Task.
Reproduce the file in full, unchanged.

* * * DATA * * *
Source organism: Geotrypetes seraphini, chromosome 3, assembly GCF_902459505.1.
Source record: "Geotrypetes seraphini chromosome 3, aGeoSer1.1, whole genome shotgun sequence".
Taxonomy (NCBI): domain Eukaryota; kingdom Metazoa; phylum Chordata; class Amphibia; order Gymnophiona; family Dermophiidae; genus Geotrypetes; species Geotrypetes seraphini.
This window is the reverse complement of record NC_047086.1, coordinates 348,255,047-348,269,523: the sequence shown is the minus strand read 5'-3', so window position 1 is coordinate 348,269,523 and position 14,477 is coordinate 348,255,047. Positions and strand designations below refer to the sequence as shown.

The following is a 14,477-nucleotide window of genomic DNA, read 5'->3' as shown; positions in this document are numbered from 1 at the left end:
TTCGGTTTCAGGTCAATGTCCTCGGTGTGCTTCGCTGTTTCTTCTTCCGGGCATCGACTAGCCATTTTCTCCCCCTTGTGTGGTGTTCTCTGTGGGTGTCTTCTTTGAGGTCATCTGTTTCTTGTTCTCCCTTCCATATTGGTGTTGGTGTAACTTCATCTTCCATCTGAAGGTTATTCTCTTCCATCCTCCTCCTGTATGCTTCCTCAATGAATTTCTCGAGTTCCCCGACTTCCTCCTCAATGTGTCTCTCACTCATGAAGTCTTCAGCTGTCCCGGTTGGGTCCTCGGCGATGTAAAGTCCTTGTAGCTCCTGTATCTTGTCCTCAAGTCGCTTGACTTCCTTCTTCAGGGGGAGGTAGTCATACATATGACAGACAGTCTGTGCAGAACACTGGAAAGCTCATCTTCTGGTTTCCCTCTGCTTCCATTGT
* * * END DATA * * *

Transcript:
Source organism: Geotrypetes seraphini, chromosome 3, assembly GCF_902459505.1.
Source record: "Geotrypetes seraphini chromosome 3, aGeoSer1.1, whole genome shotgun sequence".
Taxonomy (NCBI): domain Eukaryota; kingdom Metazoa; phylum Chordata; class Amphibia; order Gymnophiona; family Dermophiidae; genus Geotrypetes; species Geotrypetes seraphini.
This window is the reverse complement of record NC_047086.1, coordinates 348,255,047-348,269,523: the sequence shown is the minus strand read 5'-3', so window position 1 is coordinate 348,269,523 and position 14,477 is coordinate 348,255,047. Positions and strand designations below refer to the sequence as shown.

The following is a 14,477-nucleotide window of genomic DNA, read 5'->3' as shown; positions in this document are numbered from 1 at the left end:
TTCGGTTTCAGGTCAATGTCCTCGGTGTGCTTCGCTGTTTCTTCTTCCGGGCATCGACTAGCCATTTTCTCCCCCTTGTGTGGTGTTCTCTGTGGGTGTCTTCTTTGAGGTCATCTGTTTCTTGTTCTCCCTTCCATATTGGTGTTGGTGTAACTTCATCTTCCATCTGAAGGTTATTCTCTTCCATCCTCCTCCTGTATGCTTCCTCAATGAATTTCTCGAGTTCCCCGACTTCCTCCTCAATGTGTCTCTCACTCATGAAGTCTTCAGCTGTCCCGGTTGGGTCCTCGGCGATGTAAAGTCCTTGTAGCTCCTGTATCTTGTCCTCAAGTCGCTTGACTTCCTTCTTCAGGGGGAGGTAGTCATACATATGACAGACAGTCTGTGCAGAACACTGGAAAGCTCATCTTCTGGTTTCCCTCTGCTTCCATTGT